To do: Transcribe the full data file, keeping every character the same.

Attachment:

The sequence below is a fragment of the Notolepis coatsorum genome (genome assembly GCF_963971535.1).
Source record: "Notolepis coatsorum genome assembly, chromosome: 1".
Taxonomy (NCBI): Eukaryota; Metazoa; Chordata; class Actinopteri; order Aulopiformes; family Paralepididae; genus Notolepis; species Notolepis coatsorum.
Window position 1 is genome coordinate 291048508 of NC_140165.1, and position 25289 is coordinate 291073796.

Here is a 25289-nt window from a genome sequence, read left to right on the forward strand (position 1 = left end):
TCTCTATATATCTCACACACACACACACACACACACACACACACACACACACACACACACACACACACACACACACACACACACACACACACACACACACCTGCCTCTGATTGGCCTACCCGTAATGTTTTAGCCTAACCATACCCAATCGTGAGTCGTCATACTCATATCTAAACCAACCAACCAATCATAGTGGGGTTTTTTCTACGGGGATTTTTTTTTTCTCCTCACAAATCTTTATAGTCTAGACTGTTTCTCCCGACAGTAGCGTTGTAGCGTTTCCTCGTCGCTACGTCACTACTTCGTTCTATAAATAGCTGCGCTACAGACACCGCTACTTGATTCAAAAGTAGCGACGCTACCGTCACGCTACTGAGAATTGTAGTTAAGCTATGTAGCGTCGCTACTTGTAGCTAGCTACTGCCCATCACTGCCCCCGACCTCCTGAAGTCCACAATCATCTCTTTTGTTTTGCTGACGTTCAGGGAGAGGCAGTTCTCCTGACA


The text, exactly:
The sequence below is a fragment of the Notolepis coatsorum genome (genome assembly GCF_963971535.1).
Source record: "Notolepis coatsorum genome assembly, chromosome: 1".
Taxonomy (NCBI): Eukaryota; Metazoa; Chordata; class Actinopteri; order Aulopiformes; family Paralepididae; genus Notolepis; species Notolepis coatsorum.
Window position 1 is genome coordinate 291048508 of NC_140165.1, and position 25289 is coordinate 291073796.

Here is a 25289-nt window from a genome sequence, read left to right on the forward strand (position 1 = left end):
TCTCTATATATCTCACACACACACACACACACACACACACACACACACACACACACACACACACACACACACACACACACACACACACACACACACACACCTGCCTCTGATTGGCCTACCCGTAATGTTTTAGCCTAACCATACCCAATCGTGAGTCGTCATACTCATATCTAAACCAACCAACCAATCATAGTGGGGTTTTTTCTACGGGGATTTTTTTTTTCTCCTCACAAATCTTTATAGTCTAGACTGTTTCTCCCGACAGTAGCGTTGTAGCGTTTCCTCGTCGCTACGTCACTACTTCGTTCTATAAATAGCTGCGCTACAGACACCGCTACTTGATTCAAAAGTAGCGACGCTACCGTCACGCTACTGAGAATTGTAGTTAAGCTATGTAGCGTCGCTACTTGTAGCTAGCTACTGCCCATCACTGCCCCCGACCTCCTGAAGTCCACAATCATCTCTTTTGTTTTGCTGACGTTCAGGGAGAGGCAGTTCTCCTGACA